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COVID fuelled debt decimating the middle class

Home Business Management Finance & Investment COVID fuelled debt decimating the middle class

COVID-19 and a struggling economy has placed huge financial strain on middle class South Africans.

Citing credit statistics, wage data and unemployment figures from the period between 01 October 2020 to 31 March 2021, a recent study has revealed that overdue debt balances continue to increase, with a R33 billion increase seen in 2020 alone.

Sebastien Alexanderson, CEO of leading debt counselling company, National Debt Advisors (NDA), said that the findings of the Transaction Capital study are extremely concerning, especially considering that we are an already indebted nation with a dismal track record in terms of debt.

“According to Statistics South Africa, about half of South African families are considered poor, while about 30% are considered working to middle class. Furthermore, Transaction Capital’s research also stated that 34% of households in South Africa are forecast to fall out of the middle-class,” Alexanderson said, adding that this is further emphasised by wage data, which shows fewer South Africans have a monthly income of over R22,000 while significantly more have less than R8,000.

“It seems that people living on the bare basics, and those who were already experiencing hardships before the first lockdown of 2020, have been less affected than middle and upper class.”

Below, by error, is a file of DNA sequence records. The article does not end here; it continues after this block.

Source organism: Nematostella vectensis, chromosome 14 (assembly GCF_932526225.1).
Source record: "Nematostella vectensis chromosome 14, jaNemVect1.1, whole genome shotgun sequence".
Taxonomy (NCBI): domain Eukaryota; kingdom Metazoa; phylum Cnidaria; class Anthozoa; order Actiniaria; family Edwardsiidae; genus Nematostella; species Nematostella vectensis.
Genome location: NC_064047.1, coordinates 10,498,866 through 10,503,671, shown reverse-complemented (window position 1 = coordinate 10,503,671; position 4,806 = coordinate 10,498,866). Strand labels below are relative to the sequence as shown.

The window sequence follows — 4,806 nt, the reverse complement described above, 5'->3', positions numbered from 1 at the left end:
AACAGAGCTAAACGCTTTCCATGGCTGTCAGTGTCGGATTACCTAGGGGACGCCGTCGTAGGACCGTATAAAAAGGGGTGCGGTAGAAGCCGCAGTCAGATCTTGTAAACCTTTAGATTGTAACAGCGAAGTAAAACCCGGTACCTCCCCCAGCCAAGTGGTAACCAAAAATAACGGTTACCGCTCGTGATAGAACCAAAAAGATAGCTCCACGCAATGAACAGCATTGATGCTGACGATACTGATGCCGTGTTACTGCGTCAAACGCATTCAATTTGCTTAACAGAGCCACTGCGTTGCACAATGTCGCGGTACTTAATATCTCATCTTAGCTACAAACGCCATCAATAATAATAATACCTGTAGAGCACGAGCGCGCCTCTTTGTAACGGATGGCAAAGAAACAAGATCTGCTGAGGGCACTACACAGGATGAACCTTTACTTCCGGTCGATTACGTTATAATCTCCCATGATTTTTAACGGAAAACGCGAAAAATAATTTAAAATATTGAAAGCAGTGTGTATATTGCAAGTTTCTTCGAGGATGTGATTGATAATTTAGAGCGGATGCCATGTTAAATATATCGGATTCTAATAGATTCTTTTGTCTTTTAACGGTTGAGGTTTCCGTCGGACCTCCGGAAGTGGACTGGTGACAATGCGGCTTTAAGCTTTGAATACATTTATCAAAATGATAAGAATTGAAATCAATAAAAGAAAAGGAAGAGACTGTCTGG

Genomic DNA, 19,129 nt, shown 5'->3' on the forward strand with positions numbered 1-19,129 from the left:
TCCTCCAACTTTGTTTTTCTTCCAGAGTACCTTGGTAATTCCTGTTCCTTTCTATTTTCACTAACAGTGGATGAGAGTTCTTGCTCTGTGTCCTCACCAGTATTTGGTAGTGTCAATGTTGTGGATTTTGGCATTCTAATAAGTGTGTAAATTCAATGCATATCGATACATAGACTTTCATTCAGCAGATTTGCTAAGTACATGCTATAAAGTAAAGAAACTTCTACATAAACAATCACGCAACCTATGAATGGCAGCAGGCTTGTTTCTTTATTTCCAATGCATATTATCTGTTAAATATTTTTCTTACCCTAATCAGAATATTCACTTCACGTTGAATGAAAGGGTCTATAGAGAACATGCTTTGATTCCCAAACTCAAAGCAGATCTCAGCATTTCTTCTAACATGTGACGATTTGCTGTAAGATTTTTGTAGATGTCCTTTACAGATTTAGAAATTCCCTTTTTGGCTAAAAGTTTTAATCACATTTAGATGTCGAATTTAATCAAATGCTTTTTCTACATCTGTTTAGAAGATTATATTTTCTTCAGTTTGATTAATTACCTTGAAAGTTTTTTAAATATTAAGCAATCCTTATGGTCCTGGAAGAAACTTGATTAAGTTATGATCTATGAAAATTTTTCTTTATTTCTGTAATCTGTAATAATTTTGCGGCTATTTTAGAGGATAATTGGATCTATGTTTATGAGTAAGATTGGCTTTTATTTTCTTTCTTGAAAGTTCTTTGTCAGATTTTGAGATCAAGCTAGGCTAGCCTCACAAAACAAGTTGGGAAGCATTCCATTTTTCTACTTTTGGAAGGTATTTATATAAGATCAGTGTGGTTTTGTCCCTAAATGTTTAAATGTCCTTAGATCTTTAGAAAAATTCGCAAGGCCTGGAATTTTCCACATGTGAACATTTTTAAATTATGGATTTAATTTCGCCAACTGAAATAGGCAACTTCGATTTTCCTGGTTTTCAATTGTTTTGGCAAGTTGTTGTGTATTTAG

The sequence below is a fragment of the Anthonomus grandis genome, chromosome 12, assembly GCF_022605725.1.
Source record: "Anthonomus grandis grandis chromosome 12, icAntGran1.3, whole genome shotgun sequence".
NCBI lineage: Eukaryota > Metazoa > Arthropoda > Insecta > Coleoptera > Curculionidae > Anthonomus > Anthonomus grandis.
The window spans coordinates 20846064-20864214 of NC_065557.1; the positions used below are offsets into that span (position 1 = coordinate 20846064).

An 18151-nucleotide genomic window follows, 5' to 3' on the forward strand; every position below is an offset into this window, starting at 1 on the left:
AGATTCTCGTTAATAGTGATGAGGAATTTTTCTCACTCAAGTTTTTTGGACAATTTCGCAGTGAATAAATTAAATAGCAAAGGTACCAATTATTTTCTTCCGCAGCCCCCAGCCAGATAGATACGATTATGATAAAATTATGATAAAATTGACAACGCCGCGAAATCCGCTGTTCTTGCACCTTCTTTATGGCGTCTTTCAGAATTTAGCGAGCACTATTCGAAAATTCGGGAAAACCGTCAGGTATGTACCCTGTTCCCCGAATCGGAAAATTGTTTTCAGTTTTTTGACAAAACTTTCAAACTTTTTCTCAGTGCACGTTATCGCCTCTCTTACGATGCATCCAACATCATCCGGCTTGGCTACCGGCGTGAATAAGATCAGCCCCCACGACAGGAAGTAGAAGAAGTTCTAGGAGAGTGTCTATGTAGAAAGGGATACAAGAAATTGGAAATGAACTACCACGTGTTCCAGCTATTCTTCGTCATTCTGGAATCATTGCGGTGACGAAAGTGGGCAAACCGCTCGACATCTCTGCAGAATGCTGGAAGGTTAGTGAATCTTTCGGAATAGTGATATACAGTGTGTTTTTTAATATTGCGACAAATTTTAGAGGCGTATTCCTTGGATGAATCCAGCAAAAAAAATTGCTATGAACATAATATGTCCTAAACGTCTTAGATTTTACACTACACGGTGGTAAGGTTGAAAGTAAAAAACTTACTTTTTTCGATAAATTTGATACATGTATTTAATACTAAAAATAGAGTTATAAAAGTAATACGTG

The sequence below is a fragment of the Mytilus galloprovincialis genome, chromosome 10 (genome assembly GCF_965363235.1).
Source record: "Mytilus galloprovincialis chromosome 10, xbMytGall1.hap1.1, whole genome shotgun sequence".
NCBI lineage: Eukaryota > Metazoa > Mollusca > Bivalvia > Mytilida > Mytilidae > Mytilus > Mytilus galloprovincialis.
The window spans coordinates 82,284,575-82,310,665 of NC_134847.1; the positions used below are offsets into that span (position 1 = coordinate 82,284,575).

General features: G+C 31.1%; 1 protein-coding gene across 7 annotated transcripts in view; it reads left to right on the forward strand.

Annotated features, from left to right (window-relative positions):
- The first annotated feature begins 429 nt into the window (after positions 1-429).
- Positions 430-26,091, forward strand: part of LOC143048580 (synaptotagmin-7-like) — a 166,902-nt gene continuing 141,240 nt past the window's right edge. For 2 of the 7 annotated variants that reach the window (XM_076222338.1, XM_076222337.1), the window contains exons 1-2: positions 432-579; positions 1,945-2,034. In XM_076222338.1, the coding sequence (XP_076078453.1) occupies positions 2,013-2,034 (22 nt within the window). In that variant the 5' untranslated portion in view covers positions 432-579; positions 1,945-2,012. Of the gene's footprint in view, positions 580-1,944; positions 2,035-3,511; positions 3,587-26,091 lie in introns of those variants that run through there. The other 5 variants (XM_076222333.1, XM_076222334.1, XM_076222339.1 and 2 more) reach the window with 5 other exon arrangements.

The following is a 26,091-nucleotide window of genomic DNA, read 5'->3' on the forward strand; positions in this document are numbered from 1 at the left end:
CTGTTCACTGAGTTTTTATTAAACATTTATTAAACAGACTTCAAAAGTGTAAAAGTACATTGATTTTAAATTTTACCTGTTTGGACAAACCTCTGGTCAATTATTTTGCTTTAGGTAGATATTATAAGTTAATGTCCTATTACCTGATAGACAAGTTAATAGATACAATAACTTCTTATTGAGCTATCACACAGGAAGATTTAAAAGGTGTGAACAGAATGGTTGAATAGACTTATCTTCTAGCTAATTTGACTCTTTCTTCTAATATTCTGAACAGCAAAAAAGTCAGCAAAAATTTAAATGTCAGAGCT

Alexanderson explained it as follows: “If you were earning R6,000 a month and lockdown hit, but you were still earning and living off the same amount – then nothing much changed for you. On the other hand, if you were earning R40,000 per month and your monthly living expenses and debt repayments totaled  R35 000 per month, but your income was slashed to R25,000 per month, then you were  – and remain – in trouble.”

Alexanderson who also heads up Bamboo – a plant powered restaurant teamed up with NGO Breadline Africa last year at the height of the pandemic to give healthy meals daily to people who could not afford it.

“We did this as a Bamboo project, because we knew there were so many people who were going hungry – but I saw so much of what we were experiencing at National Debt Advisors, reflected in our feeding schemes. Suddenly, it was not only the poorest of the poor who needed help – but middle- and upper-income families whose income had been affected, whether completely lost or cut.”

He said many people accepted the payment holidays offered by banks, but this relief was temporary and the distress continued when things returned to normal.

“It isn’t a matter of income. How much you earn is only important in terms of how much you spend – and if your expenditure is consistently more than your income for months at a time, then you should consider getting professional help.” Alexanderson added that too often many people deny the reality of their situation and leave it until it’s too late to find any viable solutions.

“Registered debt counsellors can help those across all income brackets – but especially those in the middle-income group, to more easily afford their monthly living expenses and their debt repayments.”

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